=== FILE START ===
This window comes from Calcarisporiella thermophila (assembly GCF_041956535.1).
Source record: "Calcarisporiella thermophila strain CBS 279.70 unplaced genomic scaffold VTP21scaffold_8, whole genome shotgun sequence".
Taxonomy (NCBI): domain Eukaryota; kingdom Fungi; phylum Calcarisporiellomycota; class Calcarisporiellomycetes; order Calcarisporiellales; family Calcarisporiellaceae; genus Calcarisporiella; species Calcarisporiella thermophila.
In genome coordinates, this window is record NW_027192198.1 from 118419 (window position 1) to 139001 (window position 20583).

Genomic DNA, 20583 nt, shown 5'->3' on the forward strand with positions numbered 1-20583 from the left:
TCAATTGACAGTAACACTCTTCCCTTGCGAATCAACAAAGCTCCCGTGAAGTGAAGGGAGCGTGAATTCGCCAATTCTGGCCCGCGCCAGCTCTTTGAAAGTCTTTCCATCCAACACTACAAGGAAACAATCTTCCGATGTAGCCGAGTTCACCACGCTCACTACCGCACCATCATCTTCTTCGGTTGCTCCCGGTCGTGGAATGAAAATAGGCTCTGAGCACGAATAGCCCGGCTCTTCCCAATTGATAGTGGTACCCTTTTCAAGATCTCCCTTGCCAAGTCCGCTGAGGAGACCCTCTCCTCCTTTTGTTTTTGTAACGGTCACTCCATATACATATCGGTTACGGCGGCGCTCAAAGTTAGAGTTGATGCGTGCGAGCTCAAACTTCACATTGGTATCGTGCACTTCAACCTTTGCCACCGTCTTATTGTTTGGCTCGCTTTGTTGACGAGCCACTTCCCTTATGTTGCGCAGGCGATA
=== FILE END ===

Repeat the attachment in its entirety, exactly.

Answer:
This window comes from Calcarisporiella thermophila (assembly GCF_041956535.1).
Source record: "Calcarisporiella thermophila strain CBS 279.70 unplaced genomic scaffold VTP21scaffold_8, whole genome shotgun sequence".
Taxonomy (NCBI): domain Eukaryota; kingdom Fungi; phylum Calcarisporiellomycota; class Calcarisporiellomycetes; order Calcarisporiellales; family Calcarisporiellaceae; genus Calcarisporiella; species Calcarisporiella thermophila.
In genome coordinates, this window is record NW_027192198.1 from 118419 (window position 1) to 139001 (window position 20583).

Genomic DNA, 20583 nt, shown 5'->3' on the forward strand with positions numbered 1-20583 from the left:
TCAATTGACAGTAACACTCTTCCCTTGCGAATCAACAAAGCTCCCGTGAAGTGAAGGGAGCGTGAATTCGCCAATTCTGGCCCGCGCCAGCTCTTTGAAAGTCTTTCCATCCAACACTACAAGGAAACAATCTTCCGATGTAGCCGAGTTCACCACGCTCACTACCGCACCATCATCTTCTTCGGTTGCTCCCGGTCGTGGAATGAAAATAGGCTCTGAGCACGAATAGCCCGGCTCTTCCCAATTGATAGTGGTACCCTTTTCAAGATCTCCCTTGCCAAGTCCGCTGAGGAGACCCTCTCCTCCTTTTGTTTTTGTAACGGTCACTCCATATACATATCGGTTACGGCGGCGCTCAAAGTTAGAGTTGATGCGTGCGAGCTCAAACTTCACATTGGTATCGTGCACTTCAACCTTTGCCACCGTCTTATTGTTTGGCTCGCTTTGTTGACGAGCCACTTCCCTTATGTTGCGCAGGCGATA